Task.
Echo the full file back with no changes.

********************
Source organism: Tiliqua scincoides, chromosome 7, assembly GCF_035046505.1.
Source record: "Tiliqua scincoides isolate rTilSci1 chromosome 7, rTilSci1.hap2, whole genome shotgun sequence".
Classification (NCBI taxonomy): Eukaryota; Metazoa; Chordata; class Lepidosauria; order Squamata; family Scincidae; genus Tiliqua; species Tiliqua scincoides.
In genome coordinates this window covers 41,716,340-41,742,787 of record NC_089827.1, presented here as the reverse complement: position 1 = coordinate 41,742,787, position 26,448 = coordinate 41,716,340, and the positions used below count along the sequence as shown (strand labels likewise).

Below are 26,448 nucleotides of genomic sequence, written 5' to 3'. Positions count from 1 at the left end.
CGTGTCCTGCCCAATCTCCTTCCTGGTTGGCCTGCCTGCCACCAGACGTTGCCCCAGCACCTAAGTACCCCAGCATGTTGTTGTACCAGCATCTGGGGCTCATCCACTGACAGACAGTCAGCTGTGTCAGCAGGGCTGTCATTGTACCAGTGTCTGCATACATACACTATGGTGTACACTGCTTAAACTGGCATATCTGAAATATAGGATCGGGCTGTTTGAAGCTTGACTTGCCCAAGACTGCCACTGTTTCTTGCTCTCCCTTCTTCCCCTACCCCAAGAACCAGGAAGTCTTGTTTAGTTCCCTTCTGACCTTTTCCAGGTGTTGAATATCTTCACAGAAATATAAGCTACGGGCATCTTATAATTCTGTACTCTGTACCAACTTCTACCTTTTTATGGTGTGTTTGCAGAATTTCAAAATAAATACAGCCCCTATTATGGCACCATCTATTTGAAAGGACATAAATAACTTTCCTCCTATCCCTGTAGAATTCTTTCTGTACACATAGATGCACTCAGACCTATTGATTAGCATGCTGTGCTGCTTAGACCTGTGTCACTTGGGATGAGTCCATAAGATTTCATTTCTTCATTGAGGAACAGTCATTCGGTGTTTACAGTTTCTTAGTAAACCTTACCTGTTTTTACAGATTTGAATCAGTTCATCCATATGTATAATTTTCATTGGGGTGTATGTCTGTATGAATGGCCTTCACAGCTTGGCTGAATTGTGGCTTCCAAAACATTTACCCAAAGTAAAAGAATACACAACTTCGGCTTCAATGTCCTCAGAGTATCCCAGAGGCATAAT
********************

Source organism: Tiliqua scincoides, chromosome 7, assembly GCF_035046505.1.
Source record: "Tiliqua scincoides isolate rTilSci1 chromosome 7, rTilSci1.hap2, whole genome shotgun sequence".
Classification (NCBI taxonomy): Eukaryota; Metazoa; Chordata; class Lepidosauria; order Squamata; family Scincidae; genus Tiliqua; species Tiliqua scincoides.
In genome coordinates this window covers 41,716,340-41,742,787 of record NC_089827.1, presented here as the reverse complement: position 1 = coordinate 41,742,787, position 26,448 = coordinate 41,716,340, and the positions used below count along the sequence as shown (strand labels likewise).

Below are 26,448 nucleotides of genomic sequence, written 5' to 3'. Positions count from 1 at the left end.
CGTGTCCTGCCCAATCTCCTTCCTGGTTGGCCTGCCTGCCACCAGACGTTGCCCCAGCACCTAAGTACCCCAGCATGTTGTTGTACCAGCATCTGGGGCTCATCCACTGACAGACAGTCAGCTGTGTCAGCAGGGCTGTCATTGTACCAGTGTCTGCATACATACACTATGGTGTACACTGCTTAAACTGGCATATCTGAAATATAGGATCGGGCTGTTTGAAGCTTGACTTGCCCAAGACTGCCACTGTTTCTTGCTCTCCCTTCTTCCCCTACCCCAAGAACCAGGAAGTCTTGTTTAGTTCCCTTCTGACCTTTTCCAGGTGTTGAATATCTTCACAGAAATATAAGCTACGGGCATCTTATAATTCTGTACTCTGTACCAACTTCTACCTTTTTATGGTGTGTTTGCAGAATTTCAAAATAAATACAGCCCCTATTATGGCACCATCTATTTGAAAGGACATAAATAACTTTCCTCCTATCCCTGTAGAATTCTTTCTGTACACATAGATGCACTCAGACCTATTGATTAGCATGCTGTGCTGCTTAGACCTGTGTCACTTGGGATGAGTCCATAAGATTTCATTTCTTCATTGAGGAACAGTCATTCGGTGTTTACAGTTTCTTAGTAAACCTTACCTGTTTTTACAGATTTGAATCAGTTCATCCATATGTATAATTTTCATTGGGGTGTATGTCTGTATGAATGGCCTTCACAGCTTGGCTGAATTGTGGCTTCCAAAACATTTACCCAAAGTAAAAGAATACACAACTTCGGCTTCAATGTCCTCAGAGTATCCCAGAGGCATAAT